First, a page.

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Say each year I observe the effect of a movie-level treatment on the reviews of 10 movies (1 treated movie and 9 non-treated movies) over two periods (pre and post treatment). Each year, the treatment concerns 10 different movies.

How can I analyze those data using a diff-in-diff approach?

I suspect the conventional diff-in-diff approach from below to be wrong as it will pool together all the movies, without taking into account that they belong to different years/treatments:

$$ (1) y_{ijt} = \alpha_j + \phi_t + \beta I_{jt} + \epsilon_{ijt} $$ where $y_{ijt}$ is the outcome for review $i$ of movie $j$ on period $t$, $\alpha_j$ are movie fixed effects, $\phi_t$ is a dummy for the post-treatment period, and $I_{jt}$ is a dummy equal to 1 if movie $j$ is treated in the post-treatment period.

I also think the staggered diff-in-diff approach to not be suitable as (i) I have a repeated cross-sectional dataset and not a panel, and (ii) the treatment each time concerns different movies, meaning no movie is treated several times.

Thank you in advance for your kind help.

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  • $\begingroup$ Please check if my understanding is correct. There are 10 movies. In "time" 1, movie 1 is treated and the others are untreated; in "time" 2, movie 2 is treated and the others are untreated, .... For every "time", data are collected over two periods (pre and post teatment) for the 10 movies. For example, if "time" means month, you have a data set collected over 10 months, and in month $k$, the $k$th movie is treated and the others are untreated. Every month, you have $y$ before and after the treatment for all 10 movies. Is that right? $\endgroup$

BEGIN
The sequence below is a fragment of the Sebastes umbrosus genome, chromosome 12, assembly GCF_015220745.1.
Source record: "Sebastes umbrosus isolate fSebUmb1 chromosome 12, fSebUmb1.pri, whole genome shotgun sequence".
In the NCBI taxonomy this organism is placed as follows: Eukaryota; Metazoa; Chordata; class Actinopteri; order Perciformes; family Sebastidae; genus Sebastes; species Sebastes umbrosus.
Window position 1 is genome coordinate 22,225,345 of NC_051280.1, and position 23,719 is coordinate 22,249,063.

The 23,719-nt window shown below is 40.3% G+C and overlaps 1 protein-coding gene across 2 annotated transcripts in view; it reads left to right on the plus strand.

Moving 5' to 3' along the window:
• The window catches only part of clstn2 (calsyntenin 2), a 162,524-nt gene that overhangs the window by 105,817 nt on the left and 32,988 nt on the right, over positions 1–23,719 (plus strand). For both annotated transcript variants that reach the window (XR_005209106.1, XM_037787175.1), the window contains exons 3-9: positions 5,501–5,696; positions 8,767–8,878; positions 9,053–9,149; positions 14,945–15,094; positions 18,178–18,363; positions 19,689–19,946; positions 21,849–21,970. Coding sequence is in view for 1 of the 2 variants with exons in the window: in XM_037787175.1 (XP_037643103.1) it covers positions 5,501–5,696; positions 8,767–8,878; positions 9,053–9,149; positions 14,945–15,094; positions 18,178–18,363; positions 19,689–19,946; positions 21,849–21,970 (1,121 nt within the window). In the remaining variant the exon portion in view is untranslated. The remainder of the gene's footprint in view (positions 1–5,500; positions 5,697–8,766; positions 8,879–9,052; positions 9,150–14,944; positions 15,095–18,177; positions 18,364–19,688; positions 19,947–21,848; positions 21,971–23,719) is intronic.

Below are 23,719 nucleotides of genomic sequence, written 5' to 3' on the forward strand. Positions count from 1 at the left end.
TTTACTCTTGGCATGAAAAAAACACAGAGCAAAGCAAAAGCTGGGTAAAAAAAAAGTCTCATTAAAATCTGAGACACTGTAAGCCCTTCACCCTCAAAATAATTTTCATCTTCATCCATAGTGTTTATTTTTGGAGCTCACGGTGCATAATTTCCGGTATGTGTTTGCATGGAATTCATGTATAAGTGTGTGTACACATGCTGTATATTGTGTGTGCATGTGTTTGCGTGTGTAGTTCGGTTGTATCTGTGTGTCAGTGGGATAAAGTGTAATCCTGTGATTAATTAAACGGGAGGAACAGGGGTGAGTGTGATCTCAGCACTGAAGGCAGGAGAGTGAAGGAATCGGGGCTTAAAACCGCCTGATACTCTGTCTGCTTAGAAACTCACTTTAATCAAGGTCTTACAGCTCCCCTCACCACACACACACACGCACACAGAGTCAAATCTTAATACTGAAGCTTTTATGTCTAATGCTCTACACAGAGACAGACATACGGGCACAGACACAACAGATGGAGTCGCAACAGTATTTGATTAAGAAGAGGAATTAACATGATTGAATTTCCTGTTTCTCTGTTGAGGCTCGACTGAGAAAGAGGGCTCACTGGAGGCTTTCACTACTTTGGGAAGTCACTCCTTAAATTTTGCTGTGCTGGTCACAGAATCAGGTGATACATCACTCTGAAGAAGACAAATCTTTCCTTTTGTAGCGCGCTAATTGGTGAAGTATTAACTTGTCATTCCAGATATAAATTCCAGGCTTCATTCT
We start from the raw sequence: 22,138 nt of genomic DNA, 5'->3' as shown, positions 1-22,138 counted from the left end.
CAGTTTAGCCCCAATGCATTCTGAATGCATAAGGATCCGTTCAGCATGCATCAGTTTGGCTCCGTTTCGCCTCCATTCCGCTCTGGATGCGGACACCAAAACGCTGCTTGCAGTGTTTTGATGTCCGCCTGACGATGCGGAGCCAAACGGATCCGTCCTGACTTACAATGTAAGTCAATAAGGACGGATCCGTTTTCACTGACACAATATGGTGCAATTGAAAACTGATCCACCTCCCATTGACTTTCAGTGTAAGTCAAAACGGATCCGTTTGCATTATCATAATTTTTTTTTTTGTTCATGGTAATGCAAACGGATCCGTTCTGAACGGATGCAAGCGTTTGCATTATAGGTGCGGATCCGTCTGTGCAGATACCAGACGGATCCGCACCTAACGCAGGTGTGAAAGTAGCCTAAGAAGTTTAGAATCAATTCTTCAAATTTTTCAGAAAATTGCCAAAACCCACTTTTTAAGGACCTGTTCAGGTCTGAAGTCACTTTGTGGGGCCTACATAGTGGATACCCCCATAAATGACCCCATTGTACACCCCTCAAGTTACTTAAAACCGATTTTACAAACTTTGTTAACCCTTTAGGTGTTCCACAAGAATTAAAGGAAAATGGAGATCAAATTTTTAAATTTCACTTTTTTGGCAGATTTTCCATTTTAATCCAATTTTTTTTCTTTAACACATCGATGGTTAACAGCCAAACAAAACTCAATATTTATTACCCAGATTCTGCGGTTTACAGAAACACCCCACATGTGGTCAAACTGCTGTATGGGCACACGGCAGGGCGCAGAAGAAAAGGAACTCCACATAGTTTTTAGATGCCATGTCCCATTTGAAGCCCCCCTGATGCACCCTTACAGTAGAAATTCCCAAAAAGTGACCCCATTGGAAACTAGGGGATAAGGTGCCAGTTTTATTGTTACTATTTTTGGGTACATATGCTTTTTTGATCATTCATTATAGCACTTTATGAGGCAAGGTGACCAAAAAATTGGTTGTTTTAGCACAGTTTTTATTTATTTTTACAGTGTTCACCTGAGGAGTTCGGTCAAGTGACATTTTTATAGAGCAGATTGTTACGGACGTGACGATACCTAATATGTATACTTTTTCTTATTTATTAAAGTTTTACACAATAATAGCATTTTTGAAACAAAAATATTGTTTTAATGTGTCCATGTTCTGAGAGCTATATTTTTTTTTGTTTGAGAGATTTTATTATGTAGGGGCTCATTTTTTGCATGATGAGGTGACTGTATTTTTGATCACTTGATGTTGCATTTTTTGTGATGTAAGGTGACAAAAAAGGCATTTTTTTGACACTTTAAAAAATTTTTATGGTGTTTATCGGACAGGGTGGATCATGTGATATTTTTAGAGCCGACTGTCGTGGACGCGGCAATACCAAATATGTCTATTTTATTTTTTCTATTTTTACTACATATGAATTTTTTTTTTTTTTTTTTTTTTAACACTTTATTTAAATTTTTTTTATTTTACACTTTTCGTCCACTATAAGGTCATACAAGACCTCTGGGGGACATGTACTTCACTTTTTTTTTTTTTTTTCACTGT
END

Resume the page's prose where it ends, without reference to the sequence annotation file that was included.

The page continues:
– chan1142
    Jun 11, 2022 at 6:25
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    $\begingroup$ @chan1142 thank you for your answer. A small correction. In month 1, movie 1 is treated and movie 2 to 10 are untreated. In month 2, movie 11 is treated and movie 12-20 are untreated, and so on. So each month, there are different movies which might get treated or not. For each movie, I indeed observe $y$ before and after the treatment. So Intuitively speaking, I want to restrict the analysis to variations within each treatment (=month) so the outcome of movie 1 is only compared to movies 2 to 10, and not the outcome of the other movies. $\endgroup$
    – Nicolas L
    Jun 11, 2022 at 7:06
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    $\begingroup$ The idea would be for example to estimate Equation (1) for month == 1, month == 2,, monht == 3, and so on, and then take the average across those different regressions. I am looking for a way to achieve something similar with (1), as averaging accross regressions is not the best thing one can do. $\endgroup$
    – Nicolas L
    Jun 11, 2022 at 7:17

1 Answer 1

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Based on OP's explanation in the question and comments, suppose that the movies treated and untreated are like

-----------------------------------------
month    treated movie   untreated movies
-------- --------------  ----------------
  1            1          2,  3, ..., 10
  2           11         12, 13, ..., 20
  3           21         22, 23, ..., 30
...
-----------------------------------------

and there are multiple reviews in each month. I guess OP wants a convenient way of getting the average treatment effect (averaged over multiple months). Suppose that data are pooled.